Now why would a closed "mem" indicate virginity? Think of how symbolically poetic this is. Mem is the letter that symbolizes a flow of something and its pronounced with a flowing sound as well. (See http://mywebpages.comcast.net/jovial/learn/cf/cforces.htm#_Toc477316681 .) Phonetically, we pronounce an open Mem such that we flow from one vowel to the Mem to another letter, but when it is at the end of a word, the flow of the sound of the Mem comes to a sudden stop. So with the closed mem, there's usually a stop to the flow of the sound. If this is an indication that a closed Mem represents a stop to the flow that the Mem represents overall, then it makes perfect sense for a "virgin" to be spelled with a closed Mem, since her flow is blocked by her hymen. Perhaps this is what the above writer meant when he said "...in this He hinted." Hinted how? By using a letter where the flow of the Mem is interrupted , just a virgin has not yet had the "source of her flow" exposed yet, as Lev/Vay 20:18 words it.

There's another way in which her conception was a "sign" . Had she concieved out of wedlock, she should have been brought before the Beit Din for punishment.  Yet historic records tell us that the reason the Beit Din did not prosecute her is because there were numerous witnesses willing to testify that they saw angels announcing the birth of Y'shua as the birth of the Messiah.  There's a record of this at http://www.webzone.net/amigatec/records/chap4.html.  

Now if we compare the various words here:

A 1916 translation of the scriptures from the Hebrew Publishing Company Translation translates "almah" as "virgin" in Gen. 24:43 and in Song 1:3; 6:8.  Dr. Cyrus Gordon, who is Jewish and does NOT believe in Y'shua's virgin birth, says it may be legitimate to translate Is. 7:14 as "virgin" (Almah in Isaiah 7:14; Gordon, Cyrus H.; JBR 21:106 - see http://www.jfjonline.org/apol/qa/almah.htm for more detail). When the Hebrew Scriptures were translated into Aramaic, the Aramaic translators translated "almah"/"olmah" as "bethulah", which we've already discussed certainly connotates virginity, though that is not the literal definition of the word.  The writers of the Septuagint (LXX) translated it using "parthenos" which generally means "virgin" (though some have given other usages of this word in popular Greek).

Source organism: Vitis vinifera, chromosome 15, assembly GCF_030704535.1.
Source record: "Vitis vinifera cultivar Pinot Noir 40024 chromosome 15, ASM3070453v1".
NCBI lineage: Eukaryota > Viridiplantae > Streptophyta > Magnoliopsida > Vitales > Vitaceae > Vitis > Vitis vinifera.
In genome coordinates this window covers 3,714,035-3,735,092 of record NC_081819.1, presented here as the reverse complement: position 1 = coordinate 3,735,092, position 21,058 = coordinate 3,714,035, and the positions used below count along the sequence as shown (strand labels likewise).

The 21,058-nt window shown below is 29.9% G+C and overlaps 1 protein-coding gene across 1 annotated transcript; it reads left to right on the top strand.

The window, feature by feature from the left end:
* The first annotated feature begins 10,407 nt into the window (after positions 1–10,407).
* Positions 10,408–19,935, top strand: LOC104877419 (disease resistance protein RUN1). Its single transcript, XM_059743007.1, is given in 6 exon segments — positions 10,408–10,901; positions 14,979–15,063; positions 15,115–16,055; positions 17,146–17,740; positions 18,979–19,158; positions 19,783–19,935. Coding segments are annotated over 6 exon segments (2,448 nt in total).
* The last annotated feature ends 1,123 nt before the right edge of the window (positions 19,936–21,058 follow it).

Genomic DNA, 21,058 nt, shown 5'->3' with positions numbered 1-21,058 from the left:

The Gemara commentary on "Bethulah" in Tractate Nidda 8 is interesting.  The writers of the Mishnah wrote from in Hebrew, probably based on a Hebrew definition of the word "Bethulah", and seemed fascinated with how they could stretch the literal definition of it to disagree with it's ordinary connotation.   The Gemara was written in Aramaic and probably colored by an Aramaic understanding of the word bethulah. "Almah" is not in the Aramaic vocabulary, but "Bethulah" is.   The Gemara starts by summarizing the Mishnah's commentary and says...  

"Married and observed a discharge of blood that was due to the marriage or if she bore a child she observed a discharge of blood that was due to birth, she is still called a virgin, because the "virgin" that the Rabbis spoke of is one that is a virgin in regard to menstrual blood but not one who is so in regard to the blood of virginity....A Tanna taught there are 3 kinds of bethulah..."

The human bethulah is one that never had any sexual intercourse."  

Now there's two things to note.  First off, the Gemara addresses one of the weaknesses in the earlier definition, that being that if a woman has not had a menstrual cycle, she's still had the source of her flow exposed by sex or birth.  The Gemara deals with this by saying these two conditions are not covered by the word "bethulah".   It then goes on to say "bethulah" can mean more than one thing.  This certainly seems to be the case in Aramaic, which the Gemara was written in.  In Hebrew, that could be true too, or it could be that virginity in regard to men or the blood of intercourse and birth were simply connotations and connected with being a bethulah in regards to menstruation.  Either way, we see that the writers of the Mishnah considered "bethulah" to relate to menstruation and were fascinated with how far they could stretch that definition and have it disagree with other things people connected with the word "bethulah" (lack of intercourse or birth).

In commenting on Isa 7:14, the writings of Rashi (1040-1105 CE) contain some conflicting versions, some of which describe this "almah" as one who "hitavra" (never "had  intercourse") while other versions describe her as "hitnavet" (never "prophesied"). Modern Jews only accept as authentic versions that read "never prophecied", but one has to wonder how this is at all relevant or could be derived from the passage at all.

When we read Isaiah 7-9, it might seem that Isaiah 7:14 is fullfilled in Isaiah 8 to some degree, at least until we get to Isaiah 8:18 where it says that the characters in the developing account are "signs and symbols" - "Signs and symbols" of what?  The birth of the Messiah, which is mentioned in Isa 9:6...

    "And He will be called Wonderful, Mighty God, the Origin of Eternity"

So this baby is called "Mighty God" that is to be born.  Rabbinical Jews teach that Isaiah 7:14 was fullfilled in Isa 8, and Isaiah 8 may have been a "foreshadowing" part-fillment, but not a "full"-fillment. Isaiah 8:18,9:6 not only point to Messiah, but there's other reasons why we can see that the prophecy does not seem to apply to the story at hand.

Now here's an interesting account of why Isaiah 8 is not talking about Hezekiah. I'll quote Lou Rugg's account of this in blue....